Planning for elderly care and end of life
A recent IPSOS Mori survey carried out on behalf of the Office of the Public Guardian, a government body, found that emotional barriers were responsible for 40% of UK adults not planning for their elderly care.
These included beliefs such as superstition that preparing for old age would increase the chance of something detrimental happening sooner, as well as reluctance to accept that accidents might happen that would lead to loss of mental capacity or death.
29% of adults cited relevance barriers – experiences or assumptions that made the person believe that preparation was not necessary.
No automatic rights of decision making about care
A widely held belief was that spouses, family members and possibly even friends can automatically take over looking after your financial affairs if you no longer are able to do so. This can also extend to thinking that decisions about care and health can also be made by close relatives.
This assumption, however, is incorrect. Often those people who step in to help find out too late.
The law, under the Mental Capacity Act, states that if you have not formally nominated one or more people to provide help and make decisions for you by creating a lasting power of attorney (abbreviated to LPA) or an enduring power of attorney (if made before 2007) and you lose the ability to make decisions for yourself, only a judge in the Court of Protection can appoint helpers for you.
The process of applying to the Court of Protection to become a deputy (someone who can legally make decisions for someone else) is costly, but crucially time consuming, at a point in your life when it is important that decisions are made quickly to give you the best outcome.
To emphasise, even an immediate family member such as one of your children or your husband or wife has no legal rights to help you if they are not nominated as an attorney in a lasting power of attorney document.
Having a will is not sufficient
A will deals with what happens after death. It sets out how you would like your remaining possessions to be distributed once your debts have been repaid.
You should make a will. There are free will writing services to help you do so. However, making a will isn't the only thing you should do.
It doesn’t deal with what should happen while you are alive but unable to make decisions for yourself. A lasting power of attorney does this.
Don't be caught out by leaving it too late
There is a belief that while the sun is shining, nothing needs to be done. Until the weather turns – when a long term illness is diagnosed for example – is it the time to put legal documents in place.
However, sudden accidents can happen that leave you alive but unable to care for yourself. Predisposition to strokes for example, is rarely diagnosed before a stroke happens.
You need to have mental capacity to make both a will and a power of attorney. If you die without having made a will, you don’t get to choose who inherits your possessions. If you become mentally incapacitated, then you can’t choose who makes decisions about your care or your finances or guide someone in those choices.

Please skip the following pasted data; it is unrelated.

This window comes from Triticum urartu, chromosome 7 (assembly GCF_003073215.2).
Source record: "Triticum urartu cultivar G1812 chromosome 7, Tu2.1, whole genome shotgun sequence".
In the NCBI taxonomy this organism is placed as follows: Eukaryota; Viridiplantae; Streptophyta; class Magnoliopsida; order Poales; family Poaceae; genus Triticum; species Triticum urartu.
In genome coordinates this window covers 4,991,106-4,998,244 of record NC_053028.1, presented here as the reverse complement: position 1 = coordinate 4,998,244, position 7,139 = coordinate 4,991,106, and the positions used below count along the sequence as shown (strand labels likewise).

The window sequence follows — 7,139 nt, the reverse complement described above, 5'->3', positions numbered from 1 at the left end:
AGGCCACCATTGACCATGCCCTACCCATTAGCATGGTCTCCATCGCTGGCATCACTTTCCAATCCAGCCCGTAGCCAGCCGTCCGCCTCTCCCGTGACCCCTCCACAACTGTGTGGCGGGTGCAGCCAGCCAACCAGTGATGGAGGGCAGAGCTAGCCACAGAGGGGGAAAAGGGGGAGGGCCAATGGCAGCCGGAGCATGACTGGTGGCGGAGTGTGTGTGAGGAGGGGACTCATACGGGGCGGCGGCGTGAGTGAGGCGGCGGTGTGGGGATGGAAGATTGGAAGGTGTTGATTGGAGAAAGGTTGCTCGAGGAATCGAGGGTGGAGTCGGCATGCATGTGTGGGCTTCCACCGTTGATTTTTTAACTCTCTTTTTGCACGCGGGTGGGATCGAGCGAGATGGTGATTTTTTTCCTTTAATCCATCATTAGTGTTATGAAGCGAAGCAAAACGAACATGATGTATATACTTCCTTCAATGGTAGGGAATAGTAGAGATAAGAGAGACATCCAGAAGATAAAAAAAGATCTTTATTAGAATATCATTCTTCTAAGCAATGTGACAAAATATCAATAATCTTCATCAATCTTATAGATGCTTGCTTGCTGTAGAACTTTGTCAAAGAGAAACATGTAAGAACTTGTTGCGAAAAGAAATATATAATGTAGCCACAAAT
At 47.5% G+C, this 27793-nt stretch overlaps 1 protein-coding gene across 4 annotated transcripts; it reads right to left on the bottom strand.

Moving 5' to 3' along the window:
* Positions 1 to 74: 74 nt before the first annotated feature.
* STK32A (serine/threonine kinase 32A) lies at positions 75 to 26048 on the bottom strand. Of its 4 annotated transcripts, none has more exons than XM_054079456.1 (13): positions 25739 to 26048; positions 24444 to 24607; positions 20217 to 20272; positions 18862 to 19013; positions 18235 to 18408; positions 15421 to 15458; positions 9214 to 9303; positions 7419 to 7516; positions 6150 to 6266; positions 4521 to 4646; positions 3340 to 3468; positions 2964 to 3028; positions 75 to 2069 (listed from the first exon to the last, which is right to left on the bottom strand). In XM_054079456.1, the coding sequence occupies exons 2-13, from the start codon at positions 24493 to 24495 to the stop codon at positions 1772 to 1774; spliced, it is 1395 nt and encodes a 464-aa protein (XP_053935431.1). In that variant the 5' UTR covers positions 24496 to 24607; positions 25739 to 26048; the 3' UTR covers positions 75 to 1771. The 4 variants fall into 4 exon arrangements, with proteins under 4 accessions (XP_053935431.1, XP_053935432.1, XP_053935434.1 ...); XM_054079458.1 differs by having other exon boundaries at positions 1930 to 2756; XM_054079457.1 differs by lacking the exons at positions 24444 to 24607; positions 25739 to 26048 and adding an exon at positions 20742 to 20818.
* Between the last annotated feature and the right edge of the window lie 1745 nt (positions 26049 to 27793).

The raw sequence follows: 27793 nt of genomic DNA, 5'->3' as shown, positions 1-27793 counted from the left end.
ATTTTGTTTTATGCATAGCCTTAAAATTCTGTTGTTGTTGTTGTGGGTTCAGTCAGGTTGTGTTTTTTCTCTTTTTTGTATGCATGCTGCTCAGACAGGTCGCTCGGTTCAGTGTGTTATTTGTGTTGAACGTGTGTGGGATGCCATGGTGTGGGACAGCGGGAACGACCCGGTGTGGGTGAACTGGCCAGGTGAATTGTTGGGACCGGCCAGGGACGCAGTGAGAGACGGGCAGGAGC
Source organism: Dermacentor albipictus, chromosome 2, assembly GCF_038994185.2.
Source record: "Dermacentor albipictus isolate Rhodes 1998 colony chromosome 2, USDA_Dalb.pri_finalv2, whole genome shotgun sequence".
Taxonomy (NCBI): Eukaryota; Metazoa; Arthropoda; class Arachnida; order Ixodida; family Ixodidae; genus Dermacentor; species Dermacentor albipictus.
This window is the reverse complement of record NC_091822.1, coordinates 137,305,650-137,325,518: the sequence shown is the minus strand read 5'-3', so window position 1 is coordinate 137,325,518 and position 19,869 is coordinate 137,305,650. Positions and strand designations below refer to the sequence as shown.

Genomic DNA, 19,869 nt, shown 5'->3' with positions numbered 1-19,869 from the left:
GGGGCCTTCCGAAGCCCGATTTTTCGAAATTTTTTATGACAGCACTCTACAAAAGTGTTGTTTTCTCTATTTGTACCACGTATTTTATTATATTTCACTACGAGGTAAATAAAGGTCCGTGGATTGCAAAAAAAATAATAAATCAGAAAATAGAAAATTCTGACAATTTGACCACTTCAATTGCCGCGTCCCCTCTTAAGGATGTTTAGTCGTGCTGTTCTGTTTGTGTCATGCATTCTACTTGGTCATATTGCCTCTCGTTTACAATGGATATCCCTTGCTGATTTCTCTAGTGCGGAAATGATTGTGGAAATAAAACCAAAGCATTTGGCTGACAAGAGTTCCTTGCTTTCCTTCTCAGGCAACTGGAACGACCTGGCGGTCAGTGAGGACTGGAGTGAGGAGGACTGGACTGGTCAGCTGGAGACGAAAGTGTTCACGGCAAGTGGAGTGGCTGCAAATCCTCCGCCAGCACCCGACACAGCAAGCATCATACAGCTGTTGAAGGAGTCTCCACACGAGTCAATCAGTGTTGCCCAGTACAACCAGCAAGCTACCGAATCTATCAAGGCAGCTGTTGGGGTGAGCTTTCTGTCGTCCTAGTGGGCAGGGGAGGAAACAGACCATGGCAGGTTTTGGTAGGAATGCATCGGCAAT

Even people who have been diagnosed with dementia or a life threatening illness put off making these important legal documents. Often the reason is that there is still time because the illness is gradual to take effect. However, the tipping point at which they become needed can come much sooner than expected.
An "insurance policy"
Planning for elderly care and death is about being prepared for the worst in the hope for the best. It can be thought of as insuring yourself should something bad happen.
It isn’t enough to give family members your debit card PIN so that they can withdraw cash for you and pay your bills.
Firstly, if someone did take out your money without being an attorney, they would be breaking the law.
Secondly, long term care is much more than just financial management. There are questions to consider such as where would you live, what would you eat and what types of care do you want. Your close family and friends have no automatic right to make these decisions for you. If no-one else can, then a social worker will, and he or she may not make the same decisions as you would have done.
Taking control, not losing it
The last barrier that prevents people from planning for old age is a fear of losing control over normal decisions. Fear of undermining or offending a family member can often stop a discussion from taking place about what might happen in the future.
Planning is not about losing control, but rather gaining control. If nothing is done, then control will certainly be lost. If you act and make both types of lasting power of attorney and a will (and possibly an advance directive), you can decide:
- who makes decisions for you
- about what
- and in what way
What you can do now
Planning for elderly care is important. It needs to be done as soon as possible.
Net Lawman offers will templates for download and an online will writing service, both for free.
We also offer a free lasting power of attorney service in conjunction with Unforgettable.org, a leading retailer of dementia related products and services.
Using these tools, you can have peace of mind that if something were to happen in the future, whether you die or remain alive, you stay in control.
Please note that the information provided on this page:
- Does not provide a complete or authoritative statement of the law;
- Does not constitute legal advice by Net Lawman;
- Does not create a contractual relationship;
- Does not form part of any other advice, whether paid or free.
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